One claim of Sabatini’s revealed how faith is usually seen in Italy: “Belief is something antithetical to thought. When I believe, I have to stop thinking, suspend judgment. When I believe, I don’t function rationally, with arguments.” He cited Tertullian’s (widely misunderstood) remark, “I believe because it is absurd,” and pointed to the church’s condemnation of Galileo and other cases that, at least to the average Italian, make faith and reason seem like they are at war.

The crowd grew as the debate went on. We responded to each other and then fielded questions from students. The questions were poignant, informed, sincere. What about other religions? Suffering? Christianity’s often dark history?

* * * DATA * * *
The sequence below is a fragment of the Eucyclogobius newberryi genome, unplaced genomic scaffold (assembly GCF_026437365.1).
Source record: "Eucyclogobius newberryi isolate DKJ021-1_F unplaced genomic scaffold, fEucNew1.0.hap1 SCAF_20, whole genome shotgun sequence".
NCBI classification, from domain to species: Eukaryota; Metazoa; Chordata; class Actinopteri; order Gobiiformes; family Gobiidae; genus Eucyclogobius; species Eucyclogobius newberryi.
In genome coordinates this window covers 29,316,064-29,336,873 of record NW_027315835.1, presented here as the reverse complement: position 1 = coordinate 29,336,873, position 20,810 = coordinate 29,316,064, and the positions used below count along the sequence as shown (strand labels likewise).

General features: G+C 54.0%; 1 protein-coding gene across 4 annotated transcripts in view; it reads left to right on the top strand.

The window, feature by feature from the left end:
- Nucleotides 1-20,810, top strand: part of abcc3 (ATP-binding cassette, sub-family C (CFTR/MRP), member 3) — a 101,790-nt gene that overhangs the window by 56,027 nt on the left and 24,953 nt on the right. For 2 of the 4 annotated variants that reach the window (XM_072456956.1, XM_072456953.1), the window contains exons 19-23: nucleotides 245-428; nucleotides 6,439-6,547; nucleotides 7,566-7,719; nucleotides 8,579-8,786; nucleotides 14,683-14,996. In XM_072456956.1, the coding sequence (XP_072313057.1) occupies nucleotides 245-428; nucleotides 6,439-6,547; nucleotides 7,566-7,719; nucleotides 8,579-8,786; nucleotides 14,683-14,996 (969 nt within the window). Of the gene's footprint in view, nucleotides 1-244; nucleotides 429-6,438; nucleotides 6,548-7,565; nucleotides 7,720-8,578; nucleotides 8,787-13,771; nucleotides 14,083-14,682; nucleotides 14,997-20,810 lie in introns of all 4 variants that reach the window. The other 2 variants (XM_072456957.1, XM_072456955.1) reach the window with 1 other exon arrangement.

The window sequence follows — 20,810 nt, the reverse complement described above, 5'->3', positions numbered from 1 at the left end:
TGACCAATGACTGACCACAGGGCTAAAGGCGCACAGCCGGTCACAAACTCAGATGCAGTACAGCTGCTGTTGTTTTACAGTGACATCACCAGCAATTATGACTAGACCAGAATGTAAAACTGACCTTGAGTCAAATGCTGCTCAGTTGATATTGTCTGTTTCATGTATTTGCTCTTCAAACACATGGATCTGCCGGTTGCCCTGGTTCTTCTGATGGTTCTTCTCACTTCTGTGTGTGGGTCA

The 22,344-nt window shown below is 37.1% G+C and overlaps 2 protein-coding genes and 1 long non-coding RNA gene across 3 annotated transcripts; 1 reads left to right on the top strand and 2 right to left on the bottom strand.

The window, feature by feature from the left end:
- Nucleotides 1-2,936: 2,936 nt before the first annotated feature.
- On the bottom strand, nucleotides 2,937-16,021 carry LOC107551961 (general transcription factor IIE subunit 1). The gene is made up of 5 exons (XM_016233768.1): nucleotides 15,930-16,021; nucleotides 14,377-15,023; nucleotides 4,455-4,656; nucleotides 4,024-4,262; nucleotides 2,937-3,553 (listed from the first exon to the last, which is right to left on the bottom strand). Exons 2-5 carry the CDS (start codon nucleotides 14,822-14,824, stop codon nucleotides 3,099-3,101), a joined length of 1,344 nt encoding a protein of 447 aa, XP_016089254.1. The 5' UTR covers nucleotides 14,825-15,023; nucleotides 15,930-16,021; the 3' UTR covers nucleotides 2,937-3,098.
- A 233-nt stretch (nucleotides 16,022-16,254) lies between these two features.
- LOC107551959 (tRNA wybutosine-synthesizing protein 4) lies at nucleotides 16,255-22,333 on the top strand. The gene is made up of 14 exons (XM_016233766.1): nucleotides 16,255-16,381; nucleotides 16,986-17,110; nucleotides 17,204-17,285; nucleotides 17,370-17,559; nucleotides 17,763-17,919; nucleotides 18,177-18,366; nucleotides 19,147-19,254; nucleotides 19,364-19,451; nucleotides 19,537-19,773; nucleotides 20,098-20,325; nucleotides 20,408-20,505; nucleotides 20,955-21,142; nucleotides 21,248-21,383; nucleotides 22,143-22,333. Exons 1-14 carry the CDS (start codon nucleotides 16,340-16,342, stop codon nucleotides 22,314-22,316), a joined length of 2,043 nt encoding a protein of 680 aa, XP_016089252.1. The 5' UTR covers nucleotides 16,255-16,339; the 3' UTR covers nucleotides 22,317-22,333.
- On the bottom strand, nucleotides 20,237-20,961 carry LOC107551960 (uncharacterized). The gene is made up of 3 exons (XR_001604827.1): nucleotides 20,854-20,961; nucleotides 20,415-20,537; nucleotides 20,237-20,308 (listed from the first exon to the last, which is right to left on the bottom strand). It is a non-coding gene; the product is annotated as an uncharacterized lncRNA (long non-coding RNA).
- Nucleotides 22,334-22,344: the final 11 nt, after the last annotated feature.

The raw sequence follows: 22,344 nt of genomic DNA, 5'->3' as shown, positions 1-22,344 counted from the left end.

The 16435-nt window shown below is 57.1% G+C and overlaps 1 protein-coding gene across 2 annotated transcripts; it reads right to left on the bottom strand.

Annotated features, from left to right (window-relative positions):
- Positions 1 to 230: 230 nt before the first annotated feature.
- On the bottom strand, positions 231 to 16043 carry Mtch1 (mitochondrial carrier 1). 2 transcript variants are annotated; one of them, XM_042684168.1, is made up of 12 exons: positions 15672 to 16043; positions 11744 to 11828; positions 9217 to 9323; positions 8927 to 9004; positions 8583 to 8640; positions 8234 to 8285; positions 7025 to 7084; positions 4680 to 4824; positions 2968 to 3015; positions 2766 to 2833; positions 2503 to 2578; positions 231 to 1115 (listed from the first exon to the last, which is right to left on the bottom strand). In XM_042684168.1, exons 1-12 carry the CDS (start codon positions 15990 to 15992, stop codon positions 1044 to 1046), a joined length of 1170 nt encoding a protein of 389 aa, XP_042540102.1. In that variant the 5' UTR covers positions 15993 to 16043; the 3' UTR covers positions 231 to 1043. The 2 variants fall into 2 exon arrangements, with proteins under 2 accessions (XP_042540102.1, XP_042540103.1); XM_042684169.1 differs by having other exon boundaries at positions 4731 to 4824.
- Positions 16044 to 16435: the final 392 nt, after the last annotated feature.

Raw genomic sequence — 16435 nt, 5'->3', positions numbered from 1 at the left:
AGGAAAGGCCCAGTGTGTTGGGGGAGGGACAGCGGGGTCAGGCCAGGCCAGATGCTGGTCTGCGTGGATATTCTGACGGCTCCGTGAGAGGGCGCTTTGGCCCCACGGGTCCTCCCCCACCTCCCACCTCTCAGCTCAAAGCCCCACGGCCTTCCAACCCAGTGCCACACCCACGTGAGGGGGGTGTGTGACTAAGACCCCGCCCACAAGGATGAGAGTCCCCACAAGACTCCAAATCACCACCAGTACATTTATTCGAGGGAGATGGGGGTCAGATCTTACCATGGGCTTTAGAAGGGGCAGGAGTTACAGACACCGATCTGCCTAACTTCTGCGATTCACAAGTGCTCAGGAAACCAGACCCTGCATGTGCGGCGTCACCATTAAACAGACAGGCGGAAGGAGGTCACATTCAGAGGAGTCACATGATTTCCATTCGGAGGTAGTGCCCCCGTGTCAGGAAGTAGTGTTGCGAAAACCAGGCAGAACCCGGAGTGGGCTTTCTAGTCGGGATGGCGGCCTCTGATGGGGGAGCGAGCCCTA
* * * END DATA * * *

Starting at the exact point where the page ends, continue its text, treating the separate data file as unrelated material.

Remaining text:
A circle of students lingered after we finished, continuing the conversation. One of them looked especially troubled and said, “You know, it was great to hear all this, but I don’t think I really believe. I have all these questions I can’t answer. How can I be a Christian if I have doubts? I don’t think I can do it.”

I told him, “I don’t think it is a problem that you have these doubts. The doubts show that you’re thinking, that the faith you want is not a blind faith. And that’s how it should be. I don’t want a blind faith that sticks your head in the ground. I want an intelligent faith, one that wrestles with doubts and seeks good answers for them. Being a Christian is not about not having doubts. I have lots of questions too. It’s about believing because you’re thinking, doing both.”

From his surprised look, I figured that he had not heard this message before. It seemed to me that a new path toward faith, a thoughtful kind of faith, might be opening for him. Or maybe not. Who knows?